North Shore receives fire safety funds |

North Shore receives fire safety funds

If the last month is any indication of what summer holds for fire season, local fire districts will have their hands full.

But what they really want to have their hands full of now is yard debris.

In order to maintain and develop forest fuels programs like the free pine needle disposal, curbside chipping and defensible space inspections, North Tahoe, Meeks Bay and Truckee fire protection districts have worked hard to obtain federal and state funding to continue such services.

“The importance is to reduce the fuels in the forest and the interface and help people create their defensible space, so hopefully we can help to save their property in the event of a catastrophic fire,” said Meeks Bay Fire Chief John Pang.

The North Tahoe fire district recently received a state grant of $119,000 through Calfire. This year’s funding nearly triples that from previous years and allowed the district to hire Stewart McMorrow as its forest fuels program manager.

“What we’re able to do is get Calfire to fund a position in our program that will now allow us under [Tahoe Regional Planning Agency] authority and go out and evaluate trees … mark them, issue the permits,” McMorrow said.

Now, North Tahoe Fire can take more fire safety measures into their own hands by providing not only defensible space inspections, free chipping and debris clearance, but tree removal permits also.

“We didn’t have the staff to dedicate resources to it like we needed,” said North Tahoe Fire Protection District Battalion Chief Dave Ruben. “We’re able to service our constituents better with this grant from Calfire. We believe we’re going to be able to supply a much more timely service.”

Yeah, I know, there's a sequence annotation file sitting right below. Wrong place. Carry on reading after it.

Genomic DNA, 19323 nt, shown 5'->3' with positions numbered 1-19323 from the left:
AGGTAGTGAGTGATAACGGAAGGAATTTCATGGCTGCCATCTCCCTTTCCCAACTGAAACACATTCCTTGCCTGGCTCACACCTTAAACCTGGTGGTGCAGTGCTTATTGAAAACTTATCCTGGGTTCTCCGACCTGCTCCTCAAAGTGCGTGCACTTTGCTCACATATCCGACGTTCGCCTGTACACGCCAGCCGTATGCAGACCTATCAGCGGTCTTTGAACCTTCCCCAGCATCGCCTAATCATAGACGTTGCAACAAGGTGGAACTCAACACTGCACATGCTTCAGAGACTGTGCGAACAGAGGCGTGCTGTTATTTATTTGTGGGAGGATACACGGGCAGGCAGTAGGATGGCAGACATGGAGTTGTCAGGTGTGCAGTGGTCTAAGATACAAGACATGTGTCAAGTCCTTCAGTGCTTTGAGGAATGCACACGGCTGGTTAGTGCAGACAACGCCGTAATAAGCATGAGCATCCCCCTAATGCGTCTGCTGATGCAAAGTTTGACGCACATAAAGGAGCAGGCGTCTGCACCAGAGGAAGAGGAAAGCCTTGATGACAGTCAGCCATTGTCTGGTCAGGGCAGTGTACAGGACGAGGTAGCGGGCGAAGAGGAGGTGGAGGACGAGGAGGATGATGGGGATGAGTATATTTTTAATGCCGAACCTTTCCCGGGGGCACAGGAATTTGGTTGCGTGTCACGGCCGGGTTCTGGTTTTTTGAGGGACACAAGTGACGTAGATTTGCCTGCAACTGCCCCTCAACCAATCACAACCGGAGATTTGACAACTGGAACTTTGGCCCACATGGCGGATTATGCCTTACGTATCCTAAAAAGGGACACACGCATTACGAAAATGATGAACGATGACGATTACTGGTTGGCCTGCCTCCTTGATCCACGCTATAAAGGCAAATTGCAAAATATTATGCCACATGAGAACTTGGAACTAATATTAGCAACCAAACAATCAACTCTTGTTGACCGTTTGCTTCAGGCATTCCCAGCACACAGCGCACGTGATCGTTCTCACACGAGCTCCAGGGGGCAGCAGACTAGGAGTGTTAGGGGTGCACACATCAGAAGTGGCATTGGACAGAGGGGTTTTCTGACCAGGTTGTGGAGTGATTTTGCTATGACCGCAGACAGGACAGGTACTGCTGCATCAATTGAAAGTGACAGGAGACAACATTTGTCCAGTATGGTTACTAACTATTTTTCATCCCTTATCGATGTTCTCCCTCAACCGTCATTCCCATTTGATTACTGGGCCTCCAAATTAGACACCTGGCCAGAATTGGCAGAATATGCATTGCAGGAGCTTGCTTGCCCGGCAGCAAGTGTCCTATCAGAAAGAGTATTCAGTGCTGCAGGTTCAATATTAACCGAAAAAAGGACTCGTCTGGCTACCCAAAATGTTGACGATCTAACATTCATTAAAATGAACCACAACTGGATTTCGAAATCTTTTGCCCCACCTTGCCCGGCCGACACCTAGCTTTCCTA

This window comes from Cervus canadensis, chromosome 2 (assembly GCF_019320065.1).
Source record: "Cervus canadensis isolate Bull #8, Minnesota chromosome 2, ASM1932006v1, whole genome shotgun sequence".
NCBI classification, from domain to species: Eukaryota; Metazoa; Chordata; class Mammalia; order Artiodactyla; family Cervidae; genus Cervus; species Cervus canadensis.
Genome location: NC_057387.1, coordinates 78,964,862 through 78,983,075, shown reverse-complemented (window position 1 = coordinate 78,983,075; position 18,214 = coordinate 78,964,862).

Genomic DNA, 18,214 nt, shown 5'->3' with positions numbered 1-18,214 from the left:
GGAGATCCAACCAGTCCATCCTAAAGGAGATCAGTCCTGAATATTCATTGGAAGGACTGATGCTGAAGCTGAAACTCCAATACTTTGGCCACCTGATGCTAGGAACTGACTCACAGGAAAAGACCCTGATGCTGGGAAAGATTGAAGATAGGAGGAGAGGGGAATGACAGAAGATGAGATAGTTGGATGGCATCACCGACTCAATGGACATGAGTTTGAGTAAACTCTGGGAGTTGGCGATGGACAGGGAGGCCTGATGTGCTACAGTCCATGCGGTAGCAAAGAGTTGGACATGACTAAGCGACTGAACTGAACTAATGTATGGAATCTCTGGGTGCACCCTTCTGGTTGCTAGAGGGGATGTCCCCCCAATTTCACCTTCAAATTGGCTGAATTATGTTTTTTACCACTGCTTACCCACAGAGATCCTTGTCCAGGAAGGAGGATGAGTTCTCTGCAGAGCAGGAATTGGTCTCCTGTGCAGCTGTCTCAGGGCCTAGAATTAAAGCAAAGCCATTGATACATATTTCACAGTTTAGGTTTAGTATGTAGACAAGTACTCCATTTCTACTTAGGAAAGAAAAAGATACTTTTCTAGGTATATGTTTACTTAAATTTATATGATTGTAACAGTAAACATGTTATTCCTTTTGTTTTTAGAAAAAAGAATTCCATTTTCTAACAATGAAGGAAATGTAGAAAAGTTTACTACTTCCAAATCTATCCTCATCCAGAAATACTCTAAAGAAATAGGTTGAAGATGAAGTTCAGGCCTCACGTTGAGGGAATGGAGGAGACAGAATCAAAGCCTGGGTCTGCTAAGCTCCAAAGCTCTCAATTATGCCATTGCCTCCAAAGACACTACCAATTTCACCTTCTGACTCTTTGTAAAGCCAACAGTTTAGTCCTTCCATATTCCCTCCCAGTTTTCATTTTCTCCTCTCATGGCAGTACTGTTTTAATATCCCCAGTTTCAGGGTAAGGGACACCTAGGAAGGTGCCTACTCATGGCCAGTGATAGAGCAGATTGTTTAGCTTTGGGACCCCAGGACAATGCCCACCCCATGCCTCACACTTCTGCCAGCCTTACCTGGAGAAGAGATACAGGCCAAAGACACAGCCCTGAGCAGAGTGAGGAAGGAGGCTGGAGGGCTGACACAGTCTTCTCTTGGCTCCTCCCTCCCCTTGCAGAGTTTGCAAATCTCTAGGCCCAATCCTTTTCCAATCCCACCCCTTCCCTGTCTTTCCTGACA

Because fuels programs are grant-funded, many of the fire districts struggle with stable financing. Tahoe Basin fire districts recently submitted a grant proposal with Southern Nevada Public Lands Management Act for $5.3 million to help continue paying for existing fuels-reduction programs.

If the several million dollars don’t come through, the special districts intend to pursue grants elsewhere, McMorrow said.

“The goal of this whole [fuels reduction] program is to get people to do their defensible space, and we’re trying to provide a convenient and less expensive way to do it,” said McMorrow.

Defensible space is not just encouraged by local fire districts, but mandated by law.

“It’s an annual thing that needs to be looked at every year, because as foliage grows, then the clearances are reduced and the lower limbs that die need to be removed,” said Gene Welch, Truckee Fire District public safety and information officer. “This is something that’s not only a state law but is being enforced by your insurance companies.”

The law orders 100 feet of defensible space around a home, for protection of both the property and firefighters.

And whether or not this summer turns into the big fire season officials expect it to be, defensible space is a homeowner’s best safeguard. Contact your local fire district to take advantage of your tax dollars at work.

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